The community of Lincoln, where Lincoln Pulp & Paper mill is based, gathered to view and celebrate their history during the unveiling of a Maine Community Heritage Project in collaboration with Maine Historical Society, in 2012.

Communities emerged and thrived around paper mills. The papermaking process was labor intensive and needed thousands of workers to keep up with international demand. Workers came to Maine's paper mill communities from around the world.

The town of Millinocket was designed specifically to support the mill that Great Northern Paper Company opened there in 1900. Millinocket, dubbed the “magic city in Maine’s wilderness” was laid out around the mill and its operations, including housing, support services, schools, and community centers.

The paper industry provided some of the best-paying jobs in Maine. A 1960 graduate of Stearns High School could expect to be hired immediately after graduation, and to earn an excellent salary until retirement. This livelihood provided economic security, pride in one's own role and contribution, and confidence in the future.

The industrialization of the Maine Woods created periodic labor strife and led to social, economic, and ethnic divisions. In many paper communities, the owners or management lived on one side of the river, workers on the other, and strikes in mill towns like Jay and Rumford drove deep divisions between workers and companies.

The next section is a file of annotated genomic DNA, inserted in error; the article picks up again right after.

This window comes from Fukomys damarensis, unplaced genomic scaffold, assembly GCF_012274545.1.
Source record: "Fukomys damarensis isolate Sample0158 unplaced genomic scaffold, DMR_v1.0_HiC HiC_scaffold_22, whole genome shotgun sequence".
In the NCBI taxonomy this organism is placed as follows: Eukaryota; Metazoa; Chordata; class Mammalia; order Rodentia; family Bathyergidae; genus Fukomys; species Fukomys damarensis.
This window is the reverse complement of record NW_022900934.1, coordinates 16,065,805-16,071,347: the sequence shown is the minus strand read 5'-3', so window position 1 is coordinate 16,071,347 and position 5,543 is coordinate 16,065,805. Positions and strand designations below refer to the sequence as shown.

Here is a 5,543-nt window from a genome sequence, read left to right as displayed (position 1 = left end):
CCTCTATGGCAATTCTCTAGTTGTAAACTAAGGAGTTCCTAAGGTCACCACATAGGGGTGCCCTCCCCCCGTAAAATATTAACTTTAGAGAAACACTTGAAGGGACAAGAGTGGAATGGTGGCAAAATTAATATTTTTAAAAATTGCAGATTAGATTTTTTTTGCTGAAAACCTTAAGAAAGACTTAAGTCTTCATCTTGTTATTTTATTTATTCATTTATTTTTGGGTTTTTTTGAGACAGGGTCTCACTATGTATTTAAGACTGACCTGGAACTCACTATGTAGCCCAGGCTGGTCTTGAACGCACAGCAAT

One of the most distinct features and legacies of Maine’s papermaking culture is “camp” life. Paper companies allowed public access and leased affordable camp lots on company-owned land to workers. Mill employees built cabins and spent free time hunting, fishing, canoeing, hiking, and snowmobiling.

Mill communities thrived throughout rural Maine. People built lives and created a uniquely Maine culture and identity. Dorothy Bowler Laverty, author of the book, Millinocket; Magic City of Maine’s Wilderness, amassed a collection of photographs that provide a glimpse into the routines of life in and around paper mill communities.

Friendly URL: